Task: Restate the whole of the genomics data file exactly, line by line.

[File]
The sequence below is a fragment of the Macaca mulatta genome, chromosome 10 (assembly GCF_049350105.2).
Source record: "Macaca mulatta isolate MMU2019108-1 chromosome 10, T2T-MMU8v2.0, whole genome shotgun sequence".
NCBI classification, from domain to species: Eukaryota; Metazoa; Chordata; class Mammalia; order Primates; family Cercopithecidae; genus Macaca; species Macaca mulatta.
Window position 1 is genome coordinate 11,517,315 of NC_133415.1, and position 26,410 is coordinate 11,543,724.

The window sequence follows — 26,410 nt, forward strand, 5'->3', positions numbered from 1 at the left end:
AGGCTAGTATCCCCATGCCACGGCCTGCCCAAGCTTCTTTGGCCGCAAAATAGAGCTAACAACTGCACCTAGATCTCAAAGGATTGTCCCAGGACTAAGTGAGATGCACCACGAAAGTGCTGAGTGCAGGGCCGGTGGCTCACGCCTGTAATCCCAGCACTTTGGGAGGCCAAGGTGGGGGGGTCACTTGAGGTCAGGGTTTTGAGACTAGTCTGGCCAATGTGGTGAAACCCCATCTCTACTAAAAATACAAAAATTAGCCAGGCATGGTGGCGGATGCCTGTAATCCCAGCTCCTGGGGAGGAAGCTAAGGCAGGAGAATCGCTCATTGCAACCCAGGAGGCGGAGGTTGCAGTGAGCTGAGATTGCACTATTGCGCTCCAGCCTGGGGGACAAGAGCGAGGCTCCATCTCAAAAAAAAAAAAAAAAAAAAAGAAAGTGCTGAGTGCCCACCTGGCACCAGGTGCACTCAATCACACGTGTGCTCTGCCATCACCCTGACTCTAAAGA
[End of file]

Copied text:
The sequence below is a fragment of the Macaca mulatta genome, chromosome 10 (assembly GCF_049350105.2).
Source record: "Macaca mulatta isolate MMU2019108-1 chromosome 10, T2T-MMU8v2.0, whole genome shotgun sequence".
NCBI classification, from domain to species: Eukaryota; Metazoa; Chordata; class Mammalia; order Primates; family Cercopithecidae; genus Macaca; species Macaca mulatta.
Window position 1 is genome coordinate 11,517,315 of NC_133415.1, and position 26,410 is coordinate 11,543,724.

The window sequence follows — 26,410 nt, forward strand, 5'->3', positions numbered from 1 at the left end:
AGGCTAGTATCCCCATGCCACGGCCTGCCCAAGCTTCTTTGGCCGCAAAATAGAGCTAACAACTGCACCTAGATCTCAAAGGATTGTCCCAGGACTAAGTGAGATGCACCACGAAAGTGCTGAGTGCAGGGCCGGTGGCTCACGCCTGTAATCCCAGCACTTTGGGAGGCCAAGGTGGGGGGGTCACTTGAGGTCAGGGTTTTGAGACTAGTCTGGCCAATGTGGTGAAACCCCATCTCTACTAAAAATACAAAAATTAGCCAGGCATGGTGGCGGATGCCTGTAATCCCAGCTCCTGGGGAGGAAGCTAAGGCAGGAGAATCGCTCATTGCAACCCAGGAGGCGGAGGTTGCAGTGAGCTGAGATTGCACTATTGCGCTCCAGCCTGGGGGACAAGAGCGAGGCTCCATCTCAAAAAAAAAAAAAAAAAAAAAGAAAGTGCTGAGTGCCCACCTGGCACCAGGTGCACTCAATCACACGTGTGCTCTGCCATCACCCTGACTCTAAAGA